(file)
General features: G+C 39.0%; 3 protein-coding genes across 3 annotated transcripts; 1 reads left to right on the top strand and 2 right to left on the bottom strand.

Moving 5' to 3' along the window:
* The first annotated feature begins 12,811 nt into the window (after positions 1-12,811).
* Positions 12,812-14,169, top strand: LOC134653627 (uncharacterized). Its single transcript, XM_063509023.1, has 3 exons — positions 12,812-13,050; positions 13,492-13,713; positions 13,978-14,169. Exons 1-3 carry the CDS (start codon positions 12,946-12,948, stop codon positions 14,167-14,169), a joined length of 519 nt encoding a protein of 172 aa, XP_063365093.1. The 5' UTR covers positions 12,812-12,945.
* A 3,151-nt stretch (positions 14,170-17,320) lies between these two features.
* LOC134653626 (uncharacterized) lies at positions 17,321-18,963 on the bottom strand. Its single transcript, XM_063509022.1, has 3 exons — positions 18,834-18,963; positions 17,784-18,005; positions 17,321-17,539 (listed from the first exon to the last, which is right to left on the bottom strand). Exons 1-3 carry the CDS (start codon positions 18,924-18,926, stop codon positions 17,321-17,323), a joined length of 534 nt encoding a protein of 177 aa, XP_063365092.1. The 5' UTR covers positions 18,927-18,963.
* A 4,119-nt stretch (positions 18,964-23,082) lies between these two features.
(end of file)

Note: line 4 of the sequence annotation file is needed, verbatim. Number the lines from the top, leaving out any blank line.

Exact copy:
* Positions 12,812-14,169, top strand: LOC134653627 (uncharacterized). Its single transcript, XM_063509023.1, has 3 exons — positions 12,812-13,050; positions 13,492-13,713; positions 13,978-14,169. Exons 1-3 carry the CDS (start codon positions 12,946-12,948, stop codon positions 14,167-14,169), a joined length of 519 nt encoding a protein of 172 aa, XP_063365093.1. The 5' UTR covers positions 12,812-12,945.